Photograph by Logan Mock-Bunting, Aurora Photos
GPS: 35°06'N 75°58'W
Sixteen miles (26 kilometers) of protected wilderness beach surround the Outer Banks island’s one and only populated spot: the village of Ocracoke. The town is one of the earliest European settlements in the U.S. and still has Old World charm, with cobblestone streets winding around white clapboard houses. The village’s residents—some descendants of Blackbeard the pirate, who once lived here—contribute to the Continental vibe as well. The Ocracoke brogue, honed from years of isolated island living, is said to be the closest dialect to Elizabethan English anywhere in the world still spoken today.
Crashing into a sandbar off Ocracoke Island might have been the best thing Sir Walter Raleigh ever did. The 12-square-mile (19-square-kilometers) strip of white sand is one of the best beaches in the world, with the calm Pamlico Sound to the west and the Atlantic’s waves to the east, and it’s just as idyllic today as when he stumbled upon it. Hang ten in the Atlantic, or ply the waters of Blackbeard’s final battle on an evening kayak tour; you’ll catch sight of Ibis, Egret, turtles, crabs, and the sunset over Pamlico. In town, visit pubs, art galleries, and the island’s squat, white 1823 lighthouse.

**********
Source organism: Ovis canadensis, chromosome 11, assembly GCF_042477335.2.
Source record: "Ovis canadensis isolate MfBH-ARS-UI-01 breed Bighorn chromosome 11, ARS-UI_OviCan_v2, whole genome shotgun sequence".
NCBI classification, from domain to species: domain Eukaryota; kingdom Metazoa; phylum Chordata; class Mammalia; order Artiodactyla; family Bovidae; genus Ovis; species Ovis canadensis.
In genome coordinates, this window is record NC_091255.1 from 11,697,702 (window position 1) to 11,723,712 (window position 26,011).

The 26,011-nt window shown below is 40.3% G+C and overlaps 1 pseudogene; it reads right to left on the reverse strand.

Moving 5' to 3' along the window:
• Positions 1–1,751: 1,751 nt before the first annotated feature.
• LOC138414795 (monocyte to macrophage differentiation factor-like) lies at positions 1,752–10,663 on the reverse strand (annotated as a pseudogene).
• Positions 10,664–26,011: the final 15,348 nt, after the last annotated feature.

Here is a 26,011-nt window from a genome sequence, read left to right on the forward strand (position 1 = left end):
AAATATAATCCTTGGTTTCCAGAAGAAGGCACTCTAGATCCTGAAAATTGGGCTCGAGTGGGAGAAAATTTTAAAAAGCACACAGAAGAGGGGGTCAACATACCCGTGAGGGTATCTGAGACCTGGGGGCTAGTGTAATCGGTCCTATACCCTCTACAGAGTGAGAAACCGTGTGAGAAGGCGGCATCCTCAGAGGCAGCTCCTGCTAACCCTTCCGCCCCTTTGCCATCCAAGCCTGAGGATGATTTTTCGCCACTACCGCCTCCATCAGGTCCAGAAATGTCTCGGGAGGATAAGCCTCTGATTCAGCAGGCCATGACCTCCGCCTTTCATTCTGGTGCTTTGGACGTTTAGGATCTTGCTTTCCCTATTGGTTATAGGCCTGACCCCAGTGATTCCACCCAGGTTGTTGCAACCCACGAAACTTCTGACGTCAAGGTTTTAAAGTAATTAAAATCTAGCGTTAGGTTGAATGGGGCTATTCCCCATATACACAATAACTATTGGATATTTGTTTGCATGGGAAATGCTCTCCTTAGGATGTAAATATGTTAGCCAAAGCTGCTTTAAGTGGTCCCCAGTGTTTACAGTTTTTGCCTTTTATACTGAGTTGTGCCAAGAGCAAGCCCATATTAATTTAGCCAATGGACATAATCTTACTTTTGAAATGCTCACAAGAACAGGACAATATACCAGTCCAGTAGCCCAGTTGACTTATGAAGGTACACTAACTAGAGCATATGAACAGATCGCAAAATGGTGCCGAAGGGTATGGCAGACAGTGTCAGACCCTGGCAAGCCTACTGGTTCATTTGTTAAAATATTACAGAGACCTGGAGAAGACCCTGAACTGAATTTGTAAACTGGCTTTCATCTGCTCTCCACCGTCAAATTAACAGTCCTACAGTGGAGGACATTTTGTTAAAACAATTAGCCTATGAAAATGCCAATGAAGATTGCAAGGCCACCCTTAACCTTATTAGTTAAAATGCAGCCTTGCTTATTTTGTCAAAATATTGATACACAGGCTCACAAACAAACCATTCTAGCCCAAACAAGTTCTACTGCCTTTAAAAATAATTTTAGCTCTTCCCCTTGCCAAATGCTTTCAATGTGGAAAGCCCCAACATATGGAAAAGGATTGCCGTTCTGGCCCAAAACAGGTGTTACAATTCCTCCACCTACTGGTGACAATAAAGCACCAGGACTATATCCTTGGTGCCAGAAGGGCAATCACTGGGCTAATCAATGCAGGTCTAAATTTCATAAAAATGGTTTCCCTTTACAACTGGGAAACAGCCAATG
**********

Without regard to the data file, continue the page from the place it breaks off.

Howard’s Pub, a friendly spot on the outskirts of town, has nearly 200 bottled imports and microbrews and 24 drafts on tap (www.howardspub.com). Southern coastal fare, like shrimp creole and fried oysters, is the island’s best dinner pick; try the Flying Melon Cafe (www.ocracokeguide.com/lp/flyingmelon/).
The Castle on Silver Lake lives up to its posh name; the National Historic Landmark has the look of a French chateau, with red-oak floors, cypress walls and ceilings, lavish antiques and art—and the best ocean views on the island (doubles from $139; www.thecastlebb.com).